Electroejaculation has helped many men realize their dreams of fatherhood. Electroejaculation can provide hope for men that cannot ejaculate on their own. Men with spinal cord injuries, multiple sclerosis, or diabetes, among other medical problems may find it difficult to impossible to ejaculate without medical assistance. In such cases medical intervention is required to achieve a pregnancy. If medication and other less invasive procedures have failed to provide an adequate and long-lasting erection so that ejaculation may be achieved, electroejaculation may be recommended. At his practice in Houston, urologist Larry Lipshultz utilizes electroejaculation to retrieve viable sperm from men experiencing issues with their ejaculatory function.
Spinal Cord Injury (SCI) and Ejaculation
Each year, thousands of new cases of spinal cord injury are reported in the United States alone. Most of these injuries occur in men between the ages of 16 and 30 years of age. The vast majority of these men will experience fertility issues directly related to their spinal cord injuries. One of the most common problems affecting men with spinal cord injuries is anejaculation. Anejaculation, or the inability to ejaculate during sexual intercourse, affects up to 90 percent of men suffering from spinal cord injury. Without the ability to ejaculate during sexual intercourse, a pregnancy cannot be achieved without medical assistance.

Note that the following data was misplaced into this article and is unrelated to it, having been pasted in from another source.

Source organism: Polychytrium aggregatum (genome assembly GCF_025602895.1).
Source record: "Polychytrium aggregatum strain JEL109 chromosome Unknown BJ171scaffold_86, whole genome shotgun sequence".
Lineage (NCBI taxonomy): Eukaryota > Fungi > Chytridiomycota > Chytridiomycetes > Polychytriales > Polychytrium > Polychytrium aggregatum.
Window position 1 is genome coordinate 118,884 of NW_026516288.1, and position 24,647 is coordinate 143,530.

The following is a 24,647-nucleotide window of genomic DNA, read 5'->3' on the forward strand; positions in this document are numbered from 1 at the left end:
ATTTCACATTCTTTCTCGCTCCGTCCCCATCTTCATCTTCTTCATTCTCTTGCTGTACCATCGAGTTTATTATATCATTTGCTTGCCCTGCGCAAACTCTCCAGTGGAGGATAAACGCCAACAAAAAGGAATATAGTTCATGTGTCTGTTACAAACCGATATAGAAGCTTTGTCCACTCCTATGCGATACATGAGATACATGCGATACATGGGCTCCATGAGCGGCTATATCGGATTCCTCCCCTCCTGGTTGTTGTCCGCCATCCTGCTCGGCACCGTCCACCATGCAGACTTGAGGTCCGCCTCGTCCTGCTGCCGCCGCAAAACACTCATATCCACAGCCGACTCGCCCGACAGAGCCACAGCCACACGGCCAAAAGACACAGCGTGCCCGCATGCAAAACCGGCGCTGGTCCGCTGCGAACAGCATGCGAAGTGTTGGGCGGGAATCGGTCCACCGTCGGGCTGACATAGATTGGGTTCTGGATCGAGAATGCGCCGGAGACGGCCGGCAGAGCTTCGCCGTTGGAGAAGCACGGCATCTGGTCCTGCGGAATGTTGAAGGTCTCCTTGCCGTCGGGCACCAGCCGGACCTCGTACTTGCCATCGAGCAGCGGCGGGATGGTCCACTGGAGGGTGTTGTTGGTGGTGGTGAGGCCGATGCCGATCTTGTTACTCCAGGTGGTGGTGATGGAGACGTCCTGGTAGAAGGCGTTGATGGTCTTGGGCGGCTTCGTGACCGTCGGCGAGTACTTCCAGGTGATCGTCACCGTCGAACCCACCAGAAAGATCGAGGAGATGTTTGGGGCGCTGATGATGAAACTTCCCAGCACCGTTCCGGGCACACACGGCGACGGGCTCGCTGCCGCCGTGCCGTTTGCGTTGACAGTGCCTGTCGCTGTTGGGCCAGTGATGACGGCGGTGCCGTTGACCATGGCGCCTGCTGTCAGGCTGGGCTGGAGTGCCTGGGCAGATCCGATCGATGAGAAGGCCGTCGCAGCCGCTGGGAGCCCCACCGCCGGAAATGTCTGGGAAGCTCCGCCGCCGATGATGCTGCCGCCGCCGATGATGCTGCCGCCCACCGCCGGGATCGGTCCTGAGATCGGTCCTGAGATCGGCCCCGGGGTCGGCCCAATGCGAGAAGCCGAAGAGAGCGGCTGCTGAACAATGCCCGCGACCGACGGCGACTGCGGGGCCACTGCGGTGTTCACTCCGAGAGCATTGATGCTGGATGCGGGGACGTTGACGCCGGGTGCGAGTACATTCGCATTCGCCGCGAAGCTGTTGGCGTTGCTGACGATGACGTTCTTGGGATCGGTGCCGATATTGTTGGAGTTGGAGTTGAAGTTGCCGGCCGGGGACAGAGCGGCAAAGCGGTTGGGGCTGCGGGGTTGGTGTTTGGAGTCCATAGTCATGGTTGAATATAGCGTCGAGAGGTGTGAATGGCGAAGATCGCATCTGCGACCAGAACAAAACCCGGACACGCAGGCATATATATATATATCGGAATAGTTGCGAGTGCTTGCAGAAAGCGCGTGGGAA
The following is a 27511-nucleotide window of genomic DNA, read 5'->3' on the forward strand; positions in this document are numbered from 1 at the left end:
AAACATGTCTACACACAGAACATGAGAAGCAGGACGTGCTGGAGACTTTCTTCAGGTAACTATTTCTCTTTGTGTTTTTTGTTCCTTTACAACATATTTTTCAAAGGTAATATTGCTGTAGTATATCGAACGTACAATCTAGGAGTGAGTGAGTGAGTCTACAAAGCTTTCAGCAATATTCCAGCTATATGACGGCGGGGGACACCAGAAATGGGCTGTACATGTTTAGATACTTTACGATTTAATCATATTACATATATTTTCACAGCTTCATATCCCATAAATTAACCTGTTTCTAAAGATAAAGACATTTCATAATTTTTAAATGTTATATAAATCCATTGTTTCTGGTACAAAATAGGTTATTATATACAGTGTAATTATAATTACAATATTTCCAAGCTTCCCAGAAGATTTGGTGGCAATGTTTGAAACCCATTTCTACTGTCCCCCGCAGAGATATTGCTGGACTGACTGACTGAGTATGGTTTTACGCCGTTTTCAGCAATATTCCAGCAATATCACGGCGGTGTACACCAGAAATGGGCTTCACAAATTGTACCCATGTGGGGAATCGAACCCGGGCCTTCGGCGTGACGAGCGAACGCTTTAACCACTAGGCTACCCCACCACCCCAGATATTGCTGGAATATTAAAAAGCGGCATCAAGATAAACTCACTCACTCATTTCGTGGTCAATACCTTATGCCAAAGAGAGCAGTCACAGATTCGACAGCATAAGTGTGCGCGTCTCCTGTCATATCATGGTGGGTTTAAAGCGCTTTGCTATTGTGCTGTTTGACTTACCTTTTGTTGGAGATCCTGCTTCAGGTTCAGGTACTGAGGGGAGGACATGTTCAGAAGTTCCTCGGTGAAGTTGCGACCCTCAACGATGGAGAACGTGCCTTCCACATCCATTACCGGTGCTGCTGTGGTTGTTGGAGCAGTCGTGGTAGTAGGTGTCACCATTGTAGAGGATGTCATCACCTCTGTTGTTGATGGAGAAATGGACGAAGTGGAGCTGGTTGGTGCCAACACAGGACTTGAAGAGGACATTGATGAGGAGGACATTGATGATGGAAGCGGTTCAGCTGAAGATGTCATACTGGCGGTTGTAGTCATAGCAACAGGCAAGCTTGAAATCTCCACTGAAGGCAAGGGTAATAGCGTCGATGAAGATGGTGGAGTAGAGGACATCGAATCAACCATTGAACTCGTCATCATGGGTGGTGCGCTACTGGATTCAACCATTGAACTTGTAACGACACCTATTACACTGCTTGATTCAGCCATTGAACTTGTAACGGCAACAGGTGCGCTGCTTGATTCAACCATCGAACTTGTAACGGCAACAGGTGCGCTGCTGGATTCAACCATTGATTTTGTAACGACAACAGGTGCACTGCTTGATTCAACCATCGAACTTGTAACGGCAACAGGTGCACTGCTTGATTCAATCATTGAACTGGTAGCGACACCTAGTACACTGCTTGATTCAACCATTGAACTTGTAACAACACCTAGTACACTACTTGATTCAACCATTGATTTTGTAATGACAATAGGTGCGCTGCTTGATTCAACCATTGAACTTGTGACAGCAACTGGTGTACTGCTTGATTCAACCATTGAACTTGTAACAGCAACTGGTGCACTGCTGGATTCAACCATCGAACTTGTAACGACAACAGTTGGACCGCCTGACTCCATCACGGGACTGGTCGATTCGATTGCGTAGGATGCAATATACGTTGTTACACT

Spinal Cord Injury and Sperm Quality
Men suffering from spinal cord injury that have retained their ability to ejaculate during sexual intercourse may still suffer from infertility. The majority of men with spinal cord injury experience poor semen quality. Sperm motility in men with spinal cord injury is significantly lower than in healthy men not suffering from spinal cord injury. Many men with spinal cord injury are able to produce normal numbers of sperm, but the motility of the sperm in the ejaculate is quite poor. As a result of poor sperm motility only a small number of men with spinal cord injury are able to father a child without medical assistance.
Other Conditions and Anejaculation
Multiple sclerosis, diabetes, and other disorders can affect the ejaculatory function of a man. Many male patients with multiple sclerosis experience the inability to ejaculate. Fortunately, multiple sclerosis does not appear to affect sperm quality. Up to 50 percent of males with diabetes experience some form of sexual dysfunction. It is common for men with diabetes to experience difficulty ejaculating during sexual intercourse.
Men that are unable to ejaculate during sexual intercourse and desire to father a child may benefit from male fertility surgery. One of the most effective procedures available today to retrieve motile sperm in men that cannot ejaculate on their own is electroejaculation. The electroejaculation procedure is performed under general anesthesia. In some patients with spinal cord injury, general anesthesia may not be necessary. A thorough physical examination is performed before the procedure begins. A catheter is then used to completely empty the bladder. Before beginning the procedure, a protoscope is gently inserted into the rectum to ensure that there are no lesions or other injuries present. Penile vibratory stimulation is then performed. If ejaculation is not achieved through penile vibratory stimulation, the electroejaculation procedure process will continue. A probe connected to an electric supply is then inserted into the rectum. The voltage is slowly and carefully increased until ejaculation has taken place. The ejaculate is then collected in a sterile container and moved to a warming tray.
If you would like to learn more about electroejaculation, please contact Dr. Larry Lipshultz today.